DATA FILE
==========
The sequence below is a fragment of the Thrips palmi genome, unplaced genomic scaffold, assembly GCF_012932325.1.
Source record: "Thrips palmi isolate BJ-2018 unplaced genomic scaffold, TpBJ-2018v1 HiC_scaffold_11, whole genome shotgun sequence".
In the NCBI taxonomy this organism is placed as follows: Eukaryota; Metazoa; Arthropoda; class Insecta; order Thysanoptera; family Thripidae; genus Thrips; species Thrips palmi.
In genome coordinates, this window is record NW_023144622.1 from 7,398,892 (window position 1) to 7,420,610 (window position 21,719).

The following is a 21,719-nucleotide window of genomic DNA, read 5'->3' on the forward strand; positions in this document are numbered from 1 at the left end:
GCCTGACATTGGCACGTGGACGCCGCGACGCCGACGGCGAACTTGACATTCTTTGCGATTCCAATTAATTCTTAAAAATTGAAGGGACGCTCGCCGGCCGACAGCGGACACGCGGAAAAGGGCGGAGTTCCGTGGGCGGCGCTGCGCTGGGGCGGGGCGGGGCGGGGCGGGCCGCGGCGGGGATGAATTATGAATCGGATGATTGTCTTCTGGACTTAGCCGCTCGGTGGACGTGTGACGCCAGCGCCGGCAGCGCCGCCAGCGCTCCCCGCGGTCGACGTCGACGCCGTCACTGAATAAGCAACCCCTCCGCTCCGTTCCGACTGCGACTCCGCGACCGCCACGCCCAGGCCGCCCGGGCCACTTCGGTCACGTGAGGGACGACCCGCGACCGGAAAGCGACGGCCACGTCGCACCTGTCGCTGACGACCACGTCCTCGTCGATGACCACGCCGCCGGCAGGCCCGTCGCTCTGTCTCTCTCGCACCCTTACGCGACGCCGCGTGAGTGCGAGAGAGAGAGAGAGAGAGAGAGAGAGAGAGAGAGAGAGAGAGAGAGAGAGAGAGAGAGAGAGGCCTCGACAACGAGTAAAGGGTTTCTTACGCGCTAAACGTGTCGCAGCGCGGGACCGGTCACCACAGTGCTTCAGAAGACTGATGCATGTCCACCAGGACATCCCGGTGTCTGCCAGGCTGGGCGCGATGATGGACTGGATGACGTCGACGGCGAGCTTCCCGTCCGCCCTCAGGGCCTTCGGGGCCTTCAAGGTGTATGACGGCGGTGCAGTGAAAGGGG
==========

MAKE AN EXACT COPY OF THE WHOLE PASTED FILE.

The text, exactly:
The sequence below is a fragment of the Thrips palmi genome, unplaced genomic scaffold, assembly GCF_012932325.1.
Source record: "Thrips palmi isolate BJ-2018 unplaced genomic scaffold, TpBJ-2018v1 HiC_scaffold_11, whole genome shotgun sequence".
In the NCBI taxonomy this organism is placed as follows: Eukaryota; Metazoa; Arthropoda; class Insecta; order Thysanoptera; family Thripidae; genus Thrips; species Thrips palmi.
In genome coordinates, this window is record NW_023144622.1 from 7,398,892 (window position 1) to 7,420,610 (window position 21,719).

The following is a 21,719-nucleotide window of genomic DNA, read 5'->3' on the forward strand; positions in this document are numbered from 1 at the left end:
GCCTGACATTGGCACGTGGACGCCGCGACGCCGACGGCGAACTTGACATTCTTTGCGATTCCAATTAATTCTTAAAAATTGAAGGGACGCTCGCCGGCCGACAGCGGACACGCGGAAAAGGGCGGAGTTCCGTGGGCGGCGCTGCGCTGGGGCGGGGCGGGGCGGGGCGGGCCGCGGCGGGGATGAATTATGAATCGGATGATTGTCTTCTGGACTTAGCCGCTCGGTGGACGTGTGACGCCAGCGCCGGCAGCGCCGCCAGCGCTCCCCGCGGTCGACGTCGACGCCGTCACTGAATAAGCAACCCCTCCGCTCCGTTCCGACTGCGACTCCGCGACCGCCACGCCCAGGCCGCCCGGGCCACTTCGGTCACGTGAGGGACGACCCGCGACCGGAAAGCGACGGCCACGTCGCACCTGTCGCTGACGACCACGTCCTCGTCGATGACCACGCCGCCGGCAGGCCCGTCGCTCTGTCTCTCTCGCACCCTTACGCGACGCCGCGTGAGTGCGAGAGAGAGAGAGAGAGAGAGAGAGAGAGAGAGAGAGAGAGAGAGAGAGAGAGAGAGAGAGAGGCCTCGACAACGAGTAAAGGGTTTCTTACGCGCTAAACGTGTCGCAGCGCGGGACCGGTCACCACAGTGCTTCAGAAGACTGATGCATGTCCACCAGGACATCCCGGTGTCTGCCAGGCTGGGCGCGATGATGGACTGGATGACGTCGACGGCGAGCTTCCCGTCCGCCCTCAGGGCCTTCGGGGCCTTCAAGGTGTATGACGGCGGTGCAGTGAAAGGGG